UK Happenings

Kentucky Chamber of Commerce, UK Martin School Host 2nd Part of Urban-rural Issues Roundtable Series

LEXINGTON, Ky. (July 19, 2021) — Education will be the theme of the next edition of the Kentucky Chamber of Commerce and University of Kentucky Martin School of Public Policy and Administration’s Kentucky Public Policy Roundtable Series, “Bridging Kentucky’s Urban-Rural Divide.”  

The webinar program is set for noon on July 27 and is the second of a three-part public policy collaboration between the chamber and UK’s Martin School to find common ground on public policy issues facing both urban and rural areas. To register for the event, please visit this link.

The roundtable will include key Kentucky legislators and Martin School faculty with expertise on education issues. The discussion will focus on both the needs of and differences in educational opportunities in urban and rural areas, and how they are impacted by public policies and government actions.

“Having honest conversations about the different needs and experiences of students, educators, parents and employers across the Commonwealth is a key part of bridging Kentucky’s urban-rural divide,” said Kentucky Chamber Senior Vice President of Public Affairs Kate Shanks. “Our goal with this conversation is to bring together top policymakers and education policy experts to explore the most pressing educational challenges Kentucky’s urban and rural areas are dealing with.”

Panelists include: 

  • Sen. Max Wise, chair of the Kentucky State Senate Education Committee;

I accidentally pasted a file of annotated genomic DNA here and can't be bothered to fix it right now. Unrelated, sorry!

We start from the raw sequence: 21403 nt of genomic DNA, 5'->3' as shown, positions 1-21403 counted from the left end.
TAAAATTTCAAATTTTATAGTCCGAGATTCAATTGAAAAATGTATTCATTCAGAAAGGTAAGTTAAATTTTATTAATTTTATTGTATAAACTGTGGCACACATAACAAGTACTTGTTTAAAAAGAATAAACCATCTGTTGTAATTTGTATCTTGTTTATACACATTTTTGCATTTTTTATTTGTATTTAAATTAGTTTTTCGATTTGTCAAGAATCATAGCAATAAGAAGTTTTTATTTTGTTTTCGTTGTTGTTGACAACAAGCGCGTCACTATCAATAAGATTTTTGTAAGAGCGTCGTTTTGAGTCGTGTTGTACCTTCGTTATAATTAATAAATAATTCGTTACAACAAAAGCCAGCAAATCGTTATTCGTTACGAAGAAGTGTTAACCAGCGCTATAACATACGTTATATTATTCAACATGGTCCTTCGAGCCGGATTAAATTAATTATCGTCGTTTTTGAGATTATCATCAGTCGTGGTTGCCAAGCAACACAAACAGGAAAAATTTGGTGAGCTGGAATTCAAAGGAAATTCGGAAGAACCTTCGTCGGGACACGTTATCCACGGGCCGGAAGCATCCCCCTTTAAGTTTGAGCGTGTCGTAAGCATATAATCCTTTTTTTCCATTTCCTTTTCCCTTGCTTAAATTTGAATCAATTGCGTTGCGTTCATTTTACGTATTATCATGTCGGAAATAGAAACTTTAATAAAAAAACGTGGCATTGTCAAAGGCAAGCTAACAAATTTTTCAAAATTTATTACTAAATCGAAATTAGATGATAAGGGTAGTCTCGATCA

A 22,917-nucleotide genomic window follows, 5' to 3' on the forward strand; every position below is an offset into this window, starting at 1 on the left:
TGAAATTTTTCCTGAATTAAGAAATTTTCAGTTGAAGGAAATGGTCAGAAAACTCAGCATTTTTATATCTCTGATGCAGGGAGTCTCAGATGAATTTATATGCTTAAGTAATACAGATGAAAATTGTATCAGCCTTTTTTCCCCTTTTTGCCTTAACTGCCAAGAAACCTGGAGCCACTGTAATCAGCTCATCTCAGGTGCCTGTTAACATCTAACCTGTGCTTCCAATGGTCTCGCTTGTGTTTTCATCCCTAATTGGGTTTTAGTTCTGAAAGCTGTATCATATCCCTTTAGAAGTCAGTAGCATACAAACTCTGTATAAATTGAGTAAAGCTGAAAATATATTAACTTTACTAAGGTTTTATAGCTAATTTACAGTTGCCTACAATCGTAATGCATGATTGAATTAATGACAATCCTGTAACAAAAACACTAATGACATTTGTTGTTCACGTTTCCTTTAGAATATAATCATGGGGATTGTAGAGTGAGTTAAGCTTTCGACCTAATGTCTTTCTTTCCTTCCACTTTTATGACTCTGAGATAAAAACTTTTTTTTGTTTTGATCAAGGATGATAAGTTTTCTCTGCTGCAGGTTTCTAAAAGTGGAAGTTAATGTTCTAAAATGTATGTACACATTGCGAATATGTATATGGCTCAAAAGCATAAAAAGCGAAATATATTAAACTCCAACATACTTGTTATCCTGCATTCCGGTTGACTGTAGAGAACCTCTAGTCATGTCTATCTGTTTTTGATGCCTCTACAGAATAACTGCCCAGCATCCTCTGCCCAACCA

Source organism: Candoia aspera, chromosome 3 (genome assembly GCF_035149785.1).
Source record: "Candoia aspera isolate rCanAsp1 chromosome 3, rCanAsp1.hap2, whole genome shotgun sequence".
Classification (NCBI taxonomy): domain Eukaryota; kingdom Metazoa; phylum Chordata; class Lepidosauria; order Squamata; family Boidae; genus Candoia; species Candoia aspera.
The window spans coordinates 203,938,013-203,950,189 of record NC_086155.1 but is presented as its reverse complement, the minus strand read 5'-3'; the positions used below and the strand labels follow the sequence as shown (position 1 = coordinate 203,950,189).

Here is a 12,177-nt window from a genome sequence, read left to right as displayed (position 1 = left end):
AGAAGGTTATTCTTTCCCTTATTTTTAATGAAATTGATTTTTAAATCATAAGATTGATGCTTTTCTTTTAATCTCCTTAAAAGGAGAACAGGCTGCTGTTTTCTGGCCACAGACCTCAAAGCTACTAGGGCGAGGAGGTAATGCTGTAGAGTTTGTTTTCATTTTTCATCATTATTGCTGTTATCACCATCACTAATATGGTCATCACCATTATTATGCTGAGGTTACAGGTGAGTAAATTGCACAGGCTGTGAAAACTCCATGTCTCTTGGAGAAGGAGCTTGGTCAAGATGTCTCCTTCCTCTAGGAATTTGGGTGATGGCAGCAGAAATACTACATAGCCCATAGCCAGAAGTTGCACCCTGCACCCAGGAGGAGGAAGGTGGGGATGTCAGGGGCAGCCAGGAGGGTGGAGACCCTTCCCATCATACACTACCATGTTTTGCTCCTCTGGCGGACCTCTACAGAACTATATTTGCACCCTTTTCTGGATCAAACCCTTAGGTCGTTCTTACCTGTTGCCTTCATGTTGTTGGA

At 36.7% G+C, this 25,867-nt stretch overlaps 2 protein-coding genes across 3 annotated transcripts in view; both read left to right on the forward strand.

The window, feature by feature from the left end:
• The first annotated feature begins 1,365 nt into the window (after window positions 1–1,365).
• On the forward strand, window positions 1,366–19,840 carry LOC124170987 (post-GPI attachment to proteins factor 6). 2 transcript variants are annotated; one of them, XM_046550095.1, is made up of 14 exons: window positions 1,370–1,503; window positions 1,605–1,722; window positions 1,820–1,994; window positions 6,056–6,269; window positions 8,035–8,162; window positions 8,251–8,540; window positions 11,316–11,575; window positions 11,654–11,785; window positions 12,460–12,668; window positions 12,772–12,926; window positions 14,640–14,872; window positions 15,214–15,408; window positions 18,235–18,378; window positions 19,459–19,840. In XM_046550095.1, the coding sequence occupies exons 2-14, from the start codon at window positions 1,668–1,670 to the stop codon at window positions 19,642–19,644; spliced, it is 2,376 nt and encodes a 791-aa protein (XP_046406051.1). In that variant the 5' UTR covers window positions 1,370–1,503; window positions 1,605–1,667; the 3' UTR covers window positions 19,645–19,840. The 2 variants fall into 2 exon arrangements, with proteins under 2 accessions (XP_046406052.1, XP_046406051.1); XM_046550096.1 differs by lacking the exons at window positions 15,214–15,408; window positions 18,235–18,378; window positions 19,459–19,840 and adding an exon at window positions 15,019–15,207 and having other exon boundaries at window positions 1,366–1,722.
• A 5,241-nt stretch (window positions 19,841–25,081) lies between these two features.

• Rep. Regina Huff, chair of the Kentucky House Education Committee;
  • Ron Zimmer, Martin School director and professor; and
  • Rajeev Darolia, the Martin School’s Wendell H. Ford Professor of Public Policy and director of graduate studies, Masters of Public Administration (MPA) and Ph.D. programs.   

Zimmer’s research has focused on school choice and school finance. Darolia’s research interests include how public policy, especially education, affects economic mobility and financial security.

“Urban and rural educational systems both face significant issues, but they are different in need and scope,” Zimmer said. “The challenge for public-policy makers is to identify and implement solutions that improve educational quality and opportunities for both. We very much want to help in whatever ways we can to achieve them."

The first program of the roundtable series centered on health care and was held June 8. The final segment will be on economic development and will take place in August. UK’s Martin School has been providing postgraduate studies in public policy and public administration since 1976. Starting in Fall 2020, the school now offers an undergraduate public policy degree.

The University of Kentucky is increasingly the first choice for students, faculty and staff to pursue their passions and their professional goals. In the last two years, Forbes has named UK among the best employers for diversity, and INSIGHT into Diversity recognized us as a Diversity Champion four years running. UK is ranked among the top 30 campuses in the nation for LGBTQ* inclusion and safety. UK has been judged a “Great College to Work for" three years in a row, and UK is among only 22 universities in the country on Forbes' list of "America's Best Employers."  We are ranked among the top 10 percent of public institutions for research expenditures — a tangible symbol of our breadth and depth as a university focused on discovery that changes lives and communities. And our patients know and appreciate the fact that UK HealthCare has been named the state’s top hospital for five straight years. Accolades and honors are great. But they are more important for what they represent: the idea that creating a community of belonging and commitment to excellence is how we honor our mission to be not simply the University of Kentucky, but the University for Kentucky.